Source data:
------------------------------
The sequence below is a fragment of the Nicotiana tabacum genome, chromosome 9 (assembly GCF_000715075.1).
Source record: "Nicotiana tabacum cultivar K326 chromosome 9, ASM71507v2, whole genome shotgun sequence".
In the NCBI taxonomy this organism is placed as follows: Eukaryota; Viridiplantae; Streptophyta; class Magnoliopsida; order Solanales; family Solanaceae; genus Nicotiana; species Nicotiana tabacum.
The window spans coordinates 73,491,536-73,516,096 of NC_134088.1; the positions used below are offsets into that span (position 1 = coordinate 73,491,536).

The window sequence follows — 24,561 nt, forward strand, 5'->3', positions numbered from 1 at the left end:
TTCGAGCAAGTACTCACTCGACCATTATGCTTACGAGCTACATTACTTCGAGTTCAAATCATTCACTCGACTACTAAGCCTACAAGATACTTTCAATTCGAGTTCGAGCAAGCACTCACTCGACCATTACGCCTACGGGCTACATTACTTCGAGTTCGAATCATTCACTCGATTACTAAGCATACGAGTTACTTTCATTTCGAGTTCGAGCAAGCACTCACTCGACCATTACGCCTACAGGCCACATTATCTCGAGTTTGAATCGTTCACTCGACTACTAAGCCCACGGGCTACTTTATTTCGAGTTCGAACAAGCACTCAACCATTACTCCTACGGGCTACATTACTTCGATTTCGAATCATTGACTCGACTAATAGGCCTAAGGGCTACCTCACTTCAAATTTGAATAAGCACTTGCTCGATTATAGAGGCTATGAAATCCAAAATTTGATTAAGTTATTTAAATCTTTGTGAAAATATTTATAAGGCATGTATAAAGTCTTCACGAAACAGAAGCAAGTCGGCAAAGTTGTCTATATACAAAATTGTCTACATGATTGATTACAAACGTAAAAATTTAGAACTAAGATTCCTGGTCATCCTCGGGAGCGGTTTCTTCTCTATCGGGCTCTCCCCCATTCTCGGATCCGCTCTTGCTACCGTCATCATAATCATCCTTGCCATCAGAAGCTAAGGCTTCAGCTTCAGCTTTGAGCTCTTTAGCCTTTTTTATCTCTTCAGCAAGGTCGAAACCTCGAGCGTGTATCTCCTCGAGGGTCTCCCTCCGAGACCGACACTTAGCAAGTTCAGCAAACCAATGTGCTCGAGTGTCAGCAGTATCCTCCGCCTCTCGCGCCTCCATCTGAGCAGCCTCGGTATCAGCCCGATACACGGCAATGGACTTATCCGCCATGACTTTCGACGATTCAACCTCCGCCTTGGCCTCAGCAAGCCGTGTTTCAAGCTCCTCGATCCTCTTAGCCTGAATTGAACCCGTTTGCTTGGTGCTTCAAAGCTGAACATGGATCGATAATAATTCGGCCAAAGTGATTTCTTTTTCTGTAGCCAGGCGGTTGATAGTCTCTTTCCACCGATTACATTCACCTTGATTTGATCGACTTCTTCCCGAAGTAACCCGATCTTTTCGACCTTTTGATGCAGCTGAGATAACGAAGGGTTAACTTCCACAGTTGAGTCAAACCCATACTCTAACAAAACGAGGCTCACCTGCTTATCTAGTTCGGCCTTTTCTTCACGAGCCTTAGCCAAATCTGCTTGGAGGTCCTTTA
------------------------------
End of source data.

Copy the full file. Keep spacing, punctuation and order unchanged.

The sequence below is a fragment of the Nicotiana tabacum genome, chromosome 9 (assembly GCF_000715075.1).
Source record: "Nicotiana tabacum cultivar K326 chromosome 9, ASM71507v2, whole genome shotgun sequence".
In the NCBI taxonomy this organism is placed as follows: Eukaryota; Viridiplantae; Streptophyta; class Magnoliopsida; order Solanales; family Solanaceae; genus Nicotiana; species Nicotiana tabacum.
The window spans coordinates 73,491,536-73,516,096 of NC_134088.1; the positions used below are offsets into that span (position 1 = coordinate 73,491,536).

The window sequence follows — 24,561 nt, forward strand, 5'->3', positions numbered from 1 at the left end:
TTCGAGCAAGTACTCACTCGACCATTATGCTTACGAGCTACATTACTTCGAGTTCAAATCATTCACTCGACTACTAAGCCTACAAGATACTTTCAATTCGAGTTCGAGCAAGCACTCACTCGACCATTACGCCTACGGGCTACATTACTTCGAGTTCGAATCATTCACTCGATTACTAAGCATACGAGTTACTTTCATTTCGAGTTCGAGCAAGCACTCACTCGACCATTACGCCTACAGGCCACATTATCTCGAGTTTGAATCGTTCACTCGACTACTAAGCCCACGGGCTACTTTATTTCGAGTTCGAACAAGCACTCAACCATTACTCCTACGGGCTACATTACTTCGATTTCGAATCATTGACTCGACTAATAGGCCTAAGGGCTACCTCACTTCAAATTTGAATAAGCACTTGCTCGATTATAGAGGCTATGAAATCCAAAATTTGATTAAGTTATTTAAATCTTTGTGAAAATATTTATAAGGCATGTATAAAGTCTTCACGAAACAGAAGCAAGTCGGCAAAGTTGTCTATATACAAAATTGTCTACATGATTGATTACAAACGTAAAAATTTAGAACTAAGATTCCTGGTCATCCTCGGGAGCGGTTTCTTCTCTATCGGGCTCTCCCCCATTCTCGGATCCGCTCTTGCTACCGTCATCATAATCATCCTTGCCATCAGAAGCTAAGGCTTCAGCTTCAGCTTTGAGCTCTTTAGCCTTTTTTATCTCTTCAGCAAGGTCGAAACCTCGAGCGTGTATCTCCTCGAGGGTCTCCCTCCGAGACCGACACTTAGCAAGTTCAGCAAACCAATGTGCTCGAGTGTCAGCAGTATCCTCCGCCTCTCGCGCCTCCATCTGAGCAGCCTCGGTATCAGCCCGATACACGGCAATGGACTTATCCGCCATGACTTTCGACGATTCAACCTCCGCCTTGGCCTCAGCAAGCCGTGTTTCAAGCTCCTCGATCCTCTTAGCCTGAATTGAACCCGTTTGCTTGGTGCTTCAAAGCTGAACATGGATCGATAATAATTCGGCCAAAGTGATTTCTTTTTCTGTAGCCAGGCGGTTGATAGTCTCTTTCCACCGATTACATTCACCTTGATTTGATCGACTTCTTCCCGAAGTAACCCGATCTTTTCGACCTTTTGATGCAGCTGAGATAACGAAGGGTTAACTTCCACAGTTGAGTCAAACCCATACTCTAACAAAACGAGGCTCACCTGCTTATCTAGTTCGGCCTTTTCTTCACGAGCCTTAGCCAAATCTGCTTGGAGGTCCTTTA